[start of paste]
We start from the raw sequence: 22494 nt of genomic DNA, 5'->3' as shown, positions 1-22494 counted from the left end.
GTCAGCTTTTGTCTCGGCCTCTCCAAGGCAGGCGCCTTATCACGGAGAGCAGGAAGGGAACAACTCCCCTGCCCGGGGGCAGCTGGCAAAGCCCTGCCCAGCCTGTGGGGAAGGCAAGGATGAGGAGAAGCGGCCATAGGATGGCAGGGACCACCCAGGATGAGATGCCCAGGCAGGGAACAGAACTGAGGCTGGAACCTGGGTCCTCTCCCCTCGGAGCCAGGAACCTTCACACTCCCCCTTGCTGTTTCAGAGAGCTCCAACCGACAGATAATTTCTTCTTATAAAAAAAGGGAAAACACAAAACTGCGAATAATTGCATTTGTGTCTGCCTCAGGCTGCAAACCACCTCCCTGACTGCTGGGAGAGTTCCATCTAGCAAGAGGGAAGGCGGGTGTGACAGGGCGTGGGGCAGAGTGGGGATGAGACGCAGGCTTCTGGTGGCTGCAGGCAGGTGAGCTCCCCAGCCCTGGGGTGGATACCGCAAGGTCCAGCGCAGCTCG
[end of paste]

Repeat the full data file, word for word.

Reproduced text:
We start from the raw sequence: 22494 nt of genomic DNA, 5'->3' as shown, positions 1-22494 counted from the left end.
GTCAGCTTTTGTCTCGGCCTCTCCAAGGCAGGCGCCTTATCACGGAGAGCAGGAAGGGAACAACTCCCCTGCCCGGGGGCAGCTGGCAAAGCCCTGCCCAGCCTGTGGGGAAGGCAAGGATGAGGAGAAGCGGCCATAGGATGGCAGGGACCACCCAGGATGAGATGCCCAGGCAGGGAACAGAACTGAGGCTGGAACCTGGGTCCTCTCCCCTCGGAGCCAGGAACCTTCACACTCCCCCTTGCTGTTTCAGAGAGCTCCAACCGACAGATAATTTCTTCTTATAAAAAAAGGGAAAACACAAAACTGCGAATAATTGCATTTGTGTCTGCCTCAGGCTGCAAACCACCTCCCTGACTGCTGGGAGAGTTCCATCTAGCAAGAGGGAAGGCGGGTGTGACAGGGCGTGGGGCAGAGTGGGGATGAGACGCAGGCTTCTGGTGGCTGCAGGCAGGTGAGCTCCCCAGCCCTGGGGTGGATACCGCAAGGTCCAGCGCAGCTCG